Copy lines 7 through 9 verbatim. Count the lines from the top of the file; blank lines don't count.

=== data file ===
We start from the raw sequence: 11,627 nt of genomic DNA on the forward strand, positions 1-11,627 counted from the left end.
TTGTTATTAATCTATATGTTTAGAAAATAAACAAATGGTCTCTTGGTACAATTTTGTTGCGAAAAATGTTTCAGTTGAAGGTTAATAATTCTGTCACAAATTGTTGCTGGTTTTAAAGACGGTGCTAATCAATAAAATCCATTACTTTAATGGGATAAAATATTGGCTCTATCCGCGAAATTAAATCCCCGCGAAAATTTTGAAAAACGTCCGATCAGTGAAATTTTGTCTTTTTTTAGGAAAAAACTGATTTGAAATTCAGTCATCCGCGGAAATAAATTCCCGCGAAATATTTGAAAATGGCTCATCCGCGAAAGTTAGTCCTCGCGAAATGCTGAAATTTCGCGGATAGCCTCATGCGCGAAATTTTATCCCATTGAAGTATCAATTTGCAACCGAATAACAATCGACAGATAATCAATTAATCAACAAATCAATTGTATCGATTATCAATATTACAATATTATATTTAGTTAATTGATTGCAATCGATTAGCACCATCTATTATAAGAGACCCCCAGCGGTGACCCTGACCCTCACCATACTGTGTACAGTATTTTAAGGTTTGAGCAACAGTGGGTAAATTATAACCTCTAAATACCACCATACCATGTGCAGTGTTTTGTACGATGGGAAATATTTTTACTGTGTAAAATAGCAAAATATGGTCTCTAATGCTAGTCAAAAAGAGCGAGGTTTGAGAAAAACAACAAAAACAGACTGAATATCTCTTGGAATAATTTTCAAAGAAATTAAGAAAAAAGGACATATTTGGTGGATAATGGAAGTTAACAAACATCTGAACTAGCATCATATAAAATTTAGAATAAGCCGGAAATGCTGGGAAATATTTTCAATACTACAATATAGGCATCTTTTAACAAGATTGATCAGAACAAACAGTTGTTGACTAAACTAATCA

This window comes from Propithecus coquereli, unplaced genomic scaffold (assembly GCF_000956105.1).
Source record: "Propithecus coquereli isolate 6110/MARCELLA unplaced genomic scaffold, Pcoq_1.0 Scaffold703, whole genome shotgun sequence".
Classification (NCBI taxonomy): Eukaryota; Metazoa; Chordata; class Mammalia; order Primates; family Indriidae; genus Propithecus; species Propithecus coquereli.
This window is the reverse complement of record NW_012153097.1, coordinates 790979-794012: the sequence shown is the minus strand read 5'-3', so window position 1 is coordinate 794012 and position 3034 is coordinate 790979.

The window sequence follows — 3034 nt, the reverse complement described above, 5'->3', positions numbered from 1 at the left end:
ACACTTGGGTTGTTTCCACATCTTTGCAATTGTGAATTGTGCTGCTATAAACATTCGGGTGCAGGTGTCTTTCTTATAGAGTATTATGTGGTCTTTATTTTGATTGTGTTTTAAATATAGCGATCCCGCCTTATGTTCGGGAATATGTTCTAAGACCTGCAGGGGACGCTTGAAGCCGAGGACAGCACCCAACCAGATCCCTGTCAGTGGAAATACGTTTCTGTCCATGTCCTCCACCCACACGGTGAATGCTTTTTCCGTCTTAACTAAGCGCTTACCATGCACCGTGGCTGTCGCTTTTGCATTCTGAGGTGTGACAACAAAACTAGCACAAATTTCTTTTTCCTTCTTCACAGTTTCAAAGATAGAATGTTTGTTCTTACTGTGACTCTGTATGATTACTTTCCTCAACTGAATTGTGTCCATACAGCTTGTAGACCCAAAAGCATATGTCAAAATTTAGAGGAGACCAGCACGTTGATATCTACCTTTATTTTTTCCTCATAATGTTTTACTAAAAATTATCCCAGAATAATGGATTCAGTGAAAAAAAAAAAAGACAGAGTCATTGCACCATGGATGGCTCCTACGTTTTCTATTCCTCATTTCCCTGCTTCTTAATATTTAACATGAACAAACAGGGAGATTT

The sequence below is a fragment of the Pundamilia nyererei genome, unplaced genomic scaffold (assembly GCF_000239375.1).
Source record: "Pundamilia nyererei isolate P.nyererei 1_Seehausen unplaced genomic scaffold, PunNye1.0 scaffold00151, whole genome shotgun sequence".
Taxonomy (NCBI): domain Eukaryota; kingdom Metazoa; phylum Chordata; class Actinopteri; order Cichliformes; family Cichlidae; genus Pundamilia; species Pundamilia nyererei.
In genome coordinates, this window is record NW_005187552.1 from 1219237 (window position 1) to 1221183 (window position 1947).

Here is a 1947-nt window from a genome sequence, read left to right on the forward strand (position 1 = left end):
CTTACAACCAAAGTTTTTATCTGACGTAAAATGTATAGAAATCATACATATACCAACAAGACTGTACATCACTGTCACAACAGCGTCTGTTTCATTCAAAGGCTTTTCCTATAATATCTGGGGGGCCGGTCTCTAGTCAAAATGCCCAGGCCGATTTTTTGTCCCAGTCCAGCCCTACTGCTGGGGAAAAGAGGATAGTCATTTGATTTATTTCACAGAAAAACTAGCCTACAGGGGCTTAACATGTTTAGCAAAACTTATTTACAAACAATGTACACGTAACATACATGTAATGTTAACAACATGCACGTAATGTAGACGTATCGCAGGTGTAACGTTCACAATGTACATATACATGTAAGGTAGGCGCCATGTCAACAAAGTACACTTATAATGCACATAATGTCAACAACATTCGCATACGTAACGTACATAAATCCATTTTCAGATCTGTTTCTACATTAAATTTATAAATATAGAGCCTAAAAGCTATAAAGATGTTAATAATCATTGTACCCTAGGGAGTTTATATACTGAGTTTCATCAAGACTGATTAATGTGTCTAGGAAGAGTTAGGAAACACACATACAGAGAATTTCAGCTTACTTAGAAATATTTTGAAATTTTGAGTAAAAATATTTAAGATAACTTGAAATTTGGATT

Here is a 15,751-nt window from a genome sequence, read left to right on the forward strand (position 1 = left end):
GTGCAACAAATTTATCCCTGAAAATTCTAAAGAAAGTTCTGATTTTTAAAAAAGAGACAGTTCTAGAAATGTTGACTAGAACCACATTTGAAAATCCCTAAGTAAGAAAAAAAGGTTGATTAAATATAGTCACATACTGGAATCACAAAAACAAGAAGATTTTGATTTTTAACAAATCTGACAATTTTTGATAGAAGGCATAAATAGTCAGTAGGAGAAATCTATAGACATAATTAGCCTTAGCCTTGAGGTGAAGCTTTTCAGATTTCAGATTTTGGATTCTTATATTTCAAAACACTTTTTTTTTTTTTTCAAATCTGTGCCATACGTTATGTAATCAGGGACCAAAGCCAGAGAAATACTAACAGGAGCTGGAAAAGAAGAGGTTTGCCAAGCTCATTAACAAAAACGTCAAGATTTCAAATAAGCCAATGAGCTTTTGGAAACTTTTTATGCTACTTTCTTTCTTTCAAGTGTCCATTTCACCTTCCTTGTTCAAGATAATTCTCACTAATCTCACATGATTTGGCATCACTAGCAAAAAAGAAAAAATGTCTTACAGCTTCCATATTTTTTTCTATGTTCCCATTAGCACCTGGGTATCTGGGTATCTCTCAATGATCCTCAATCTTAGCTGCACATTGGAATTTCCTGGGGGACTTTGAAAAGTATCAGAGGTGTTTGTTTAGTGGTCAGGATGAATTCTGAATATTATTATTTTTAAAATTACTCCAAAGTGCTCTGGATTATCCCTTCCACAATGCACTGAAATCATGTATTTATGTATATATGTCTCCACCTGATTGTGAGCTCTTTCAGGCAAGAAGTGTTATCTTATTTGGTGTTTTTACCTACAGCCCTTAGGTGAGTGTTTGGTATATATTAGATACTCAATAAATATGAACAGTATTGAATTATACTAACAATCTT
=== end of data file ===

The window sequence follows — 3034 nt, the reverse complement described above, 5'->3', positions numbered from 1 at the left end:
ACACTTGGGTTGTTTCCACATCTTTGCAATTGTGAATTGTGCTGCTATAAACATTCGGGTGCAGGTGTCTTTCTTATAGAGTATTATGTGGTCTTTATTTTGATTGTGTTTTAAATATAGCGATCCCGCCTTATGTTCGGGAATATGTTCTAAGACCTGCAGGGGACGCTTGAAGCCGAGGACAGCACCCAACCAGATCCCTGTCAGTGGAAATACGTTTCTGTCCATGTCCTCCACCCACACGGTGAATGCTTTTTCCGTCTTAACTAAGCGCTTACCATGCACCGTGGCTGTCGCTTTTGCATTCTGAGGTGTGACAACAAAACTAGCACAAATTTCTTTTTCCTTCTTCACAGTTTCAAAGATAGAATGTTTGTTCTTACTGTGACTCTGTATGATTACTTTCCTCAACTGAATTGTGTCCATACAGCTTGTAGACCCAAAAGCATATGTCAAAATTTAGAGGAGACCAGCACGTTGATATCTACCTTTATTTTTTCCTCATAATGTTTTACTAAAAATTATCCCAGAATAATGGATTCAGTGAAAAAAAAAAAAGACAGAGTCATTGCACCATGGATGGCTCCTACGTTTTCTATTCCTCATTTCCCTGCTTCTTAATATTTAACATGAACAAACAGGGAGATTT

The sequence below is a fragment of the Pundamilia nyererei genome, unplaced genomic scaffold (assembly GCF_000239375.1).